The tour scores produced by the three proposed algorithms were compared with the total value of model routes described in the tourist information magazines. Because the system is assumed to allow on-site navigation, a target computation time of under a few minutes was considered realistic [42].

6. Results

The experimental environment was assumed to be a sunny autumn day. The tour time was assumed to be 5 h, from 13:00 to 18:00. The time slot width was 10 min. The departure point was Gion Station, and there were no previously visited spots. The three proposed algorithms were run five times in the experimental environment. The output solutions and computation times are described below.

6.1. Output Solutions

Table 5 shows the output solutions for the top three tourist routes when each algorithm was applied to the experimental environment. Based on a comparison of tour score values, Algorithm C performed the best and Algorithm B performed the worst.
A comparison of Algorithms A and B reveals several interesting results. With Algorithm A, visits are not made to spots with the highest evaluation value (16:30, SSD) and (16:30, KNT) in Figure 3. Here, popular spots are not visited at the time of their highest evaluation value since spots with high evaluation values are randomly visited, taking into account the stay and travel times. Because of this, it is more likely that spots are visited at a better time with Algorithm B. However, in terms of overall satisfaction, Algorithm A was superior.
Comparing Algorithms A and C, it can be seen that there is not much difference in the spots to be visited, but the time of day for the visits is substantially different. Algorithm C, which considers the top k spots among the overall evaluation values, was able to schedule visits at a better time, and thus the expected satisfaction was superior.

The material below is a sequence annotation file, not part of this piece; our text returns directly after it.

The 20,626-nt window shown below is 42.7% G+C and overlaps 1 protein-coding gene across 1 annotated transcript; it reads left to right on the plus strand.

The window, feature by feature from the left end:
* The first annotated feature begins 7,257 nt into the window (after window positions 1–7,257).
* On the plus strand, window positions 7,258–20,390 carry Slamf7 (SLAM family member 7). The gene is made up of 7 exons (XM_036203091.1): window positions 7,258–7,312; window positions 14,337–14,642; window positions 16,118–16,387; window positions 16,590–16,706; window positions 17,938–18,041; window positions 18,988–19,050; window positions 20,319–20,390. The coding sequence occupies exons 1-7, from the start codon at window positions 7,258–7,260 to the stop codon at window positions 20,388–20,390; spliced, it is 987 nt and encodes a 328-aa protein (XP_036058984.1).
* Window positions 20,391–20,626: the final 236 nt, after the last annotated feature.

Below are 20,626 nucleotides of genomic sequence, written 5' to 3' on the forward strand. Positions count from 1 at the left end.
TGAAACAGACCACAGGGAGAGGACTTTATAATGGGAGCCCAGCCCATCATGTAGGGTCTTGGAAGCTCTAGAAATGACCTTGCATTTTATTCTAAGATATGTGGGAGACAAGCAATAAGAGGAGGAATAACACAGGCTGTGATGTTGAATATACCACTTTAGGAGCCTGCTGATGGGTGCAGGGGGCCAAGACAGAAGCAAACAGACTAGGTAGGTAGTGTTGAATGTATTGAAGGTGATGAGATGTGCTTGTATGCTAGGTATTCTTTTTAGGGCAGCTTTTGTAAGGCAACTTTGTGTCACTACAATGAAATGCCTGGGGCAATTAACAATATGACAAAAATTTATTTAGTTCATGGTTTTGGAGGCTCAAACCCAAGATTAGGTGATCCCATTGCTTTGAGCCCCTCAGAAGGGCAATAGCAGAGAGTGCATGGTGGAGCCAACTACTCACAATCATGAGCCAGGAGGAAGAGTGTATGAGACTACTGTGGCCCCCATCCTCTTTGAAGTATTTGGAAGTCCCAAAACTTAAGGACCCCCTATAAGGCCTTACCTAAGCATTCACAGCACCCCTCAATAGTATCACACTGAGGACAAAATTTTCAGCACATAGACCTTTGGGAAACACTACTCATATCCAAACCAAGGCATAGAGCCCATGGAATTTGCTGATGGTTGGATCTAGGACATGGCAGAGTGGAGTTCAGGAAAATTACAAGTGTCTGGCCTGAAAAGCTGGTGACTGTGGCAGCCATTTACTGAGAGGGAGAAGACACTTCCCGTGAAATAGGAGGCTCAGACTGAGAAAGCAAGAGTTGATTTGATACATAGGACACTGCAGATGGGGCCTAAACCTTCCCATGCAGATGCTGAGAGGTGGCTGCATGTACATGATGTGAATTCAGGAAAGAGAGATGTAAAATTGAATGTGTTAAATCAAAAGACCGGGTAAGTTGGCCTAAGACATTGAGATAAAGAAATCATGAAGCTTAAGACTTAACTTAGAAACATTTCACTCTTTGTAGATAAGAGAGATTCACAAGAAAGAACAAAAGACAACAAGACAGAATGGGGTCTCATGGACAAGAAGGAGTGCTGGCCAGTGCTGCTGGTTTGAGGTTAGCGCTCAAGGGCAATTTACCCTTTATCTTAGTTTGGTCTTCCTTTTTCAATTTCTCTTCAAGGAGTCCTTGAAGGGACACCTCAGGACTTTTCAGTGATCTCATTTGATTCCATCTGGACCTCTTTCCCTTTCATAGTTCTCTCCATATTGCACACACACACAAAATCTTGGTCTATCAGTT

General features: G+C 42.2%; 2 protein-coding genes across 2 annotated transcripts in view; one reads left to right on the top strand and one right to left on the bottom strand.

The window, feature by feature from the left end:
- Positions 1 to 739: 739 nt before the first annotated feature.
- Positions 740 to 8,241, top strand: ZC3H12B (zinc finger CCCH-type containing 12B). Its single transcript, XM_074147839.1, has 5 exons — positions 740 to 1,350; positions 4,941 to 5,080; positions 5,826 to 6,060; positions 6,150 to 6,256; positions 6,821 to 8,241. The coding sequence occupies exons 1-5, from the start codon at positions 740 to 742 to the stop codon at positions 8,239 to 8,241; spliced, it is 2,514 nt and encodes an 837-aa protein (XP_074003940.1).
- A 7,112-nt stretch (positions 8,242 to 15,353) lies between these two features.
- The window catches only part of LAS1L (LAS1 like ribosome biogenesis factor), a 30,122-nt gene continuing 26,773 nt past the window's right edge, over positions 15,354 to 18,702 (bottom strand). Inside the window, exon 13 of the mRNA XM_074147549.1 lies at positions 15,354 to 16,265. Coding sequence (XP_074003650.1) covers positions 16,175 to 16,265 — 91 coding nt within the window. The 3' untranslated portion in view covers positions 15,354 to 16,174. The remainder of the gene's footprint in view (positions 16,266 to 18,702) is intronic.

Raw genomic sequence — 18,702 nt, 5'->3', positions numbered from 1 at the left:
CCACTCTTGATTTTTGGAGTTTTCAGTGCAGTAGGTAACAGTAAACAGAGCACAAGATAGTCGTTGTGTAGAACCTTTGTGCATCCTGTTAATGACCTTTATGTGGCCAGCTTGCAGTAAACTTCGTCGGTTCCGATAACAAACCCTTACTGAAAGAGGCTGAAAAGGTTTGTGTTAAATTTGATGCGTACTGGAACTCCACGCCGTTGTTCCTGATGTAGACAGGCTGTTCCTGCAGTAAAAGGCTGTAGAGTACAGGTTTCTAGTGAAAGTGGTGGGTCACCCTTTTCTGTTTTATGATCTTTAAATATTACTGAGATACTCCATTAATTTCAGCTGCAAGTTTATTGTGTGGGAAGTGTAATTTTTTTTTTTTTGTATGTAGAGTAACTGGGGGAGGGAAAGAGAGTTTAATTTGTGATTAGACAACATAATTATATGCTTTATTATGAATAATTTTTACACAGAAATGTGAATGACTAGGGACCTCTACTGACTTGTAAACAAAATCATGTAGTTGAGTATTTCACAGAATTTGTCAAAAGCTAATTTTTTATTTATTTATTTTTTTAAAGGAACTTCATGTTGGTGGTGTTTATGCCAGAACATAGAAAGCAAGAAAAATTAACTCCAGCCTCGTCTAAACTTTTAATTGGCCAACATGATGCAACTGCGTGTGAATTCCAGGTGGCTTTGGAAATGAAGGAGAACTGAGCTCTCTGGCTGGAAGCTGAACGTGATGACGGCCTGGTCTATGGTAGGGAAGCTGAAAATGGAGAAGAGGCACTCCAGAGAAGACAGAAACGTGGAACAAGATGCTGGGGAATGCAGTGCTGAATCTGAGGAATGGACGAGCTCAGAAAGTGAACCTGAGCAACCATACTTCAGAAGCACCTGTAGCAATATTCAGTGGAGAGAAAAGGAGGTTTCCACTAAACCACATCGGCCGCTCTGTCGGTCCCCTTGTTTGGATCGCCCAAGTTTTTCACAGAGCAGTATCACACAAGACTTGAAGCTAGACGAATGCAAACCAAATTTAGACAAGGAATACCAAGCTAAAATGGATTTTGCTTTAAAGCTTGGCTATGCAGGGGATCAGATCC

Comparing Algorithms B and C, Algorithm C considers the top k spots having a large overall evaluation value and also considers the spots that can be visited in the future, making Algorithm C’s tour scores superior. However, Algorithm B resulted in superior score values when KNT is visited.
From the above, the three proposed algorithms work effectively in achieving their intended purpose. While Algorithm C produces the highest overall tour scores, Algorithm B tends to produce visits to high-scoring spots at their best time of day.

6.2. Computation Times

The computation times for each algorithm for each of the five runs are given in Table 6. The results show average computation times of 1.9 ± 0.1 (s), 2.0 ± 0.1 (s), 27.0 ± 1.8 (s) for Algorithms A–C, respectively. Algorithms A–C were on-site practical in terms of computation time, and had satisfactory performance. All of the proposed algorithms were able to output a solution within one minute, which means that they can be used on-site.

6.3. Setting the Width in Algorithm C

In the example above, the search width in Algorithm C was set to k = 3 . To test the effect of the search width, a variable search width was considered. Figure 7 shows the computation time and tour score (overall tour satisfaction) when the search width k is assigned values between 1 and 5. As can be seen, the computation time increases exponentially with increasing k, while the tour score increases roughly linearly and then saturates. The reason for this is that, as the search width increases, more combinations of spots and time periods that can be visited in the future are searched.

6.4. Comparison with Model Routes

To assess the comparative performance, the output solutions from the proposed algorithms were compared with routes suggested in the two tourist information magazines used as references in the study [37,38]. The results are shown in Table 7. The calculations are based on the evaluated values in the experimental environment using a tour time of approximately 5 h.
In terms of mean tour scores, Algorithms A–C (with scores of 41.6, 38.3, and 47.8, respectively) all outperform Model Route 1 (27.3) In Model Route 1, the tour score is low, primarily because tourists tend to select the most famous spots covered in the tourist information magazines (meaning a long stay) and do not necessarily visit spots at the times when their evaluation values are highest.